Running Weather

Today is running weather.

Fourth grade takes a thirty minute recess out at the track that lies northeast of our elementary school. On days when the ground is too wet inside the track area for soccer and kick ball, we do a “walk and talk” on the track. Today, it’s more a take off and burst free kind of day. It’s running weather. If you’ve ever seen yearling colts let out of the barn into a pasture, you’ll get an idea of what happens. Bucking and snorting and laughing, the kids spill out onto the track in mini-herds of fresh, exuberant silliness.

The Texas sky is a blue, cloudless sapphire umbrella that makes fourth grader’s hands fly up to touch it.  We’ve had rain for the past few weeks, so every surface is covered in color. Lime green spring grass, freshly mowed on Monday, scents the air with a primal, vegetable garden smell. The sun glints off the chain-link fence that surrounds the track and the rain puddles sweat out in the low spots, reflecting the open sky in shiny blue patches. The wildflowers, dandelions and wild verbena, dot the turf, which is crawling with tiny bees and sandy ant mounds.

I get a front row seat to supervise recess on the decaying wood benches that line the track. I watch the children walk by, arm and arm and I am nostalgic about the sweetness of this time of life. A time when it is ok to walk arm in arm, boys plotting fake army battles and the grossness of the lunch bunch and girls talking about hair and the new cheer they just learned.  I catch snatches of fourth grade conversations as they run by, punctuated with the cooing of the doves in the surrounding neighborhood trees.

“It was my first date and it only lasted five minutes.” from two boys running by. I would hate to break it to them, but I’ve had some of those too.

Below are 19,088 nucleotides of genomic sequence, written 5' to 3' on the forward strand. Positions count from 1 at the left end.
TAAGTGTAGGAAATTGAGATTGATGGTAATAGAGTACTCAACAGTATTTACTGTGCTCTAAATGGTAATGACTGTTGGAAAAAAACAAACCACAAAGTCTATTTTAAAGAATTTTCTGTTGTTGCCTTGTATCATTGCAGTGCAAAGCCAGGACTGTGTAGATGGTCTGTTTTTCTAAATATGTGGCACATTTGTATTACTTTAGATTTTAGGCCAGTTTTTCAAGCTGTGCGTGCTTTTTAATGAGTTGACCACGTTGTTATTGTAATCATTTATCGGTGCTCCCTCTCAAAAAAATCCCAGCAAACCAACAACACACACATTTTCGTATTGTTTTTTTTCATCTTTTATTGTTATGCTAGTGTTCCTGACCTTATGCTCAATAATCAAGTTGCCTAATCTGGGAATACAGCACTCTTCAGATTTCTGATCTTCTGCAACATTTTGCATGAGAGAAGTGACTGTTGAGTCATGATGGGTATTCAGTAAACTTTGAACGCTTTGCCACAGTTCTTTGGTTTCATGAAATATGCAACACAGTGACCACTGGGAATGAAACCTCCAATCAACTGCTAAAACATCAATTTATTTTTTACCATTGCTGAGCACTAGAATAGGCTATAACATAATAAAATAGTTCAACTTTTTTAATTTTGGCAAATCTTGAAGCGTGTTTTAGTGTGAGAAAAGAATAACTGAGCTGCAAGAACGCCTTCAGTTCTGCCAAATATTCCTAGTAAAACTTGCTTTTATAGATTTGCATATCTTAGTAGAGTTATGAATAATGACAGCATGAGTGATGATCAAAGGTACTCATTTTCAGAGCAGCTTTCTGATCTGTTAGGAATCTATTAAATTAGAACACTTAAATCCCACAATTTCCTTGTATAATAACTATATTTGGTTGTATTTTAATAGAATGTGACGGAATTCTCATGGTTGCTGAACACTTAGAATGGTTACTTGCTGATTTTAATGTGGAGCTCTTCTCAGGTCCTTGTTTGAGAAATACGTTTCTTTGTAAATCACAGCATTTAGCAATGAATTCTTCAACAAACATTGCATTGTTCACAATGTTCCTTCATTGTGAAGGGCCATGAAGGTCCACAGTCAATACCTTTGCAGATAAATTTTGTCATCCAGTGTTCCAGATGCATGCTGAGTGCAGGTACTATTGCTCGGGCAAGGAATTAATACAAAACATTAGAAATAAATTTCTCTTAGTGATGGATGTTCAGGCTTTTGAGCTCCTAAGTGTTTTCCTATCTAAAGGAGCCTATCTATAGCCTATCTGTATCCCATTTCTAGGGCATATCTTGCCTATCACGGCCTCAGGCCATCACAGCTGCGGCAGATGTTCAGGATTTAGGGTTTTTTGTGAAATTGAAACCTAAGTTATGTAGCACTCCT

“She only sat next to him to make you jealous.” This from a group of girls. Drama, even in fourth grade.

“I’ll race you!” The boys burst past me with floppy shoestrings flying, tennis shoes slapping on the gravel track and red, sweaty faces grinning.  It is a day for laughing. It’s running weather.

The Meeting

haunted path

The light was failing. I walked faster, pulled my coat up around my neck.

It looked like a leaf. Yellowed and curled on the edges, the letter fluttered in the afternoon wind; mixed with the amber avalanche of fallen leaves on the path.

“Judith, it said, My time here is done. Look for me in the fall, I’ll be waiting at our spot. ”

I looked up the path, half expecting to see Judith and the writer of the note locked in an embrace. The quiet was heavy in my ears. The trees seemed to close in, muffling the sound except for an impatient rustling and swirling of leaves settling down to the forest floor.

“She didn’t come.” I thought.  “But still he waits.”

Walking on, I can see the first green tips of crocus beginning to push through the leaves; sharp fingers like bones reaching up through the earth.